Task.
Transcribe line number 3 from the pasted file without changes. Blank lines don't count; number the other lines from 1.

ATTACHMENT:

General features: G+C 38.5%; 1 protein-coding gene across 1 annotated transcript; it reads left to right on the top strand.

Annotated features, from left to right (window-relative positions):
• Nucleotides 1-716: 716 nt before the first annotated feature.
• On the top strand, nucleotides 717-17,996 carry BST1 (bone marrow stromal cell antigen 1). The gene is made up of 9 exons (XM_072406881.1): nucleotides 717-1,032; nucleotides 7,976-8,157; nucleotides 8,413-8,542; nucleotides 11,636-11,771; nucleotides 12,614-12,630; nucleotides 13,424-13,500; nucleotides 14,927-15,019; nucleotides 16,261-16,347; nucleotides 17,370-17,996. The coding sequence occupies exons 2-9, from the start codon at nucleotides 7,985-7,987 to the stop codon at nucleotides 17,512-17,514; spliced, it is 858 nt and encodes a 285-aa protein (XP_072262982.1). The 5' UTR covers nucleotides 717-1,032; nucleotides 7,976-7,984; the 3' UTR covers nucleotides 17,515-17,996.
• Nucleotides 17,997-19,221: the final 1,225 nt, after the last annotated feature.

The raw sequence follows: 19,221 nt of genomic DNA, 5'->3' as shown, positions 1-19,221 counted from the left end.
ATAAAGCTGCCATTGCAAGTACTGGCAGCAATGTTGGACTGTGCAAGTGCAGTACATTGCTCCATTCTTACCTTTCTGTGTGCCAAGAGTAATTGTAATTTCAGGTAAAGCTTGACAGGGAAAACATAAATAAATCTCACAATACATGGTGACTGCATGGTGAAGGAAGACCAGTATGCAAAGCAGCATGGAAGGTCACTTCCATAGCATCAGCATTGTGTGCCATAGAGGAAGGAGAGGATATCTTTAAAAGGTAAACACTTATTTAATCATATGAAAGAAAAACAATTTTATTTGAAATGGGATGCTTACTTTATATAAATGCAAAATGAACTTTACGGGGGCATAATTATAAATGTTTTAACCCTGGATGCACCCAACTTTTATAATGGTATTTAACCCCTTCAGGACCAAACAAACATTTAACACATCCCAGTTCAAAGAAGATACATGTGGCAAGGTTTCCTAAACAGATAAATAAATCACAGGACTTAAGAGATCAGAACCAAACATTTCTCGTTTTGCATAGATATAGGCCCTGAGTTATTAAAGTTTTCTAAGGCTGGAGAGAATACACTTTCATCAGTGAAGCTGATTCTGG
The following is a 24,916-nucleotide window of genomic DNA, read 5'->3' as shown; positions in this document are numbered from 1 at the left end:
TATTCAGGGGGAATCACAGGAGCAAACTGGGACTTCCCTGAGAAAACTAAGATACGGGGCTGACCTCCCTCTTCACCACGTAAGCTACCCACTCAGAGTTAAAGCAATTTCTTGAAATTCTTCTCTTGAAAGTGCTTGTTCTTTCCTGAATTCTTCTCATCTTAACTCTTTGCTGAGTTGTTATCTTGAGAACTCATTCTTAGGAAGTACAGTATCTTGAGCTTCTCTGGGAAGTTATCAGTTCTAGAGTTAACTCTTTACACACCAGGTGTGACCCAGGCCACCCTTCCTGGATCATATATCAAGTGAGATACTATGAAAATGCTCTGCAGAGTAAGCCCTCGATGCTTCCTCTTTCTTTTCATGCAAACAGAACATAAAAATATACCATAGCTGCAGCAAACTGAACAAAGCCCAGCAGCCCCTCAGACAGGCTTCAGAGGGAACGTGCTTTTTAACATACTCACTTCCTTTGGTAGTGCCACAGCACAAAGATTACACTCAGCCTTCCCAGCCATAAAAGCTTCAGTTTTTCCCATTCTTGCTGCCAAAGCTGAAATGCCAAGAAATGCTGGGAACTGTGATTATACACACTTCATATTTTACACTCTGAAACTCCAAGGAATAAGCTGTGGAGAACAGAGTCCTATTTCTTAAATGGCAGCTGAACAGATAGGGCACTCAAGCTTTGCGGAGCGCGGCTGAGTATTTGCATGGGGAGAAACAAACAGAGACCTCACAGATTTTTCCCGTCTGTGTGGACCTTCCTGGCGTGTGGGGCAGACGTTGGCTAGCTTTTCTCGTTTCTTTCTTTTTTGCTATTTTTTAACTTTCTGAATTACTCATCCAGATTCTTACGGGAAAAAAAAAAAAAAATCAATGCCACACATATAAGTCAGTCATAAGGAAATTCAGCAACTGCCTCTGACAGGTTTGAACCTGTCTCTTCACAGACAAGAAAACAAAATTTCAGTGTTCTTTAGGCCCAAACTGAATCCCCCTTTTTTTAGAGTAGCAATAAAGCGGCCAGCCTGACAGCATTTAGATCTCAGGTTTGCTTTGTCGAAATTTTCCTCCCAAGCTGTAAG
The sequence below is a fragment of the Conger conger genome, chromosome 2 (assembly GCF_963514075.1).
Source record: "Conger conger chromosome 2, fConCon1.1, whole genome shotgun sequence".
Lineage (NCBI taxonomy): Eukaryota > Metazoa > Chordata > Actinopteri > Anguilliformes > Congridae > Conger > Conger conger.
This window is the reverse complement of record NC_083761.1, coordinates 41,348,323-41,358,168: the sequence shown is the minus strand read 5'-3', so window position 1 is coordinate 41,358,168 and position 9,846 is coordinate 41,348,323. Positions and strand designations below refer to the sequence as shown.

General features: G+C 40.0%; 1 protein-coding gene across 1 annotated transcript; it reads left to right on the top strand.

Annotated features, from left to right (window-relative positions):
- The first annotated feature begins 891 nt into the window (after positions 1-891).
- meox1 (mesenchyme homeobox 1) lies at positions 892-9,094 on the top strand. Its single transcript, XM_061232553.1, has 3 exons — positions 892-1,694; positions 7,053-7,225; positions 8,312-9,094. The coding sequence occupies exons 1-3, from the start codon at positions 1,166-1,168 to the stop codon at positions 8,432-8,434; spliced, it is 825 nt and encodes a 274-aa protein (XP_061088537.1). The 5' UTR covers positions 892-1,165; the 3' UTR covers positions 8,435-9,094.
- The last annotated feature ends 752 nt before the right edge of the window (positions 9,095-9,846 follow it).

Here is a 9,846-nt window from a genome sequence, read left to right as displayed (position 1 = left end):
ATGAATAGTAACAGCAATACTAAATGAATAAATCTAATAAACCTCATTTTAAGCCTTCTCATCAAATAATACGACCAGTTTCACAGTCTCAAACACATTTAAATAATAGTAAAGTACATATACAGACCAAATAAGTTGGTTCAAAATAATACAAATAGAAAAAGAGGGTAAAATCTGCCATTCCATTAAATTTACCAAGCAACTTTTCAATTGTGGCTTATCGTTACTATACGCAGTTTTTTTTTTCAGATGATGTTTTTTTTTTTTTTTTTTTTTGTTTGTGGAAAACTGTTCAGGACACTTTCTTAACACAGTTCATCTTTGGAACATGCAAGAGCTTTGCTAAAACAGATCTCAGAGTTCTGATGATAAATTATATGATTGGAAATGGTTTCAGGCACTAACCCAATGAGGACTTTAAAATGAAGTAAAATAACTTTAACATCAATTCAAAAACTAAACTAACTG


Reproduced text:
• Nucleotides 1-716: 716 nt before the first annotated feature.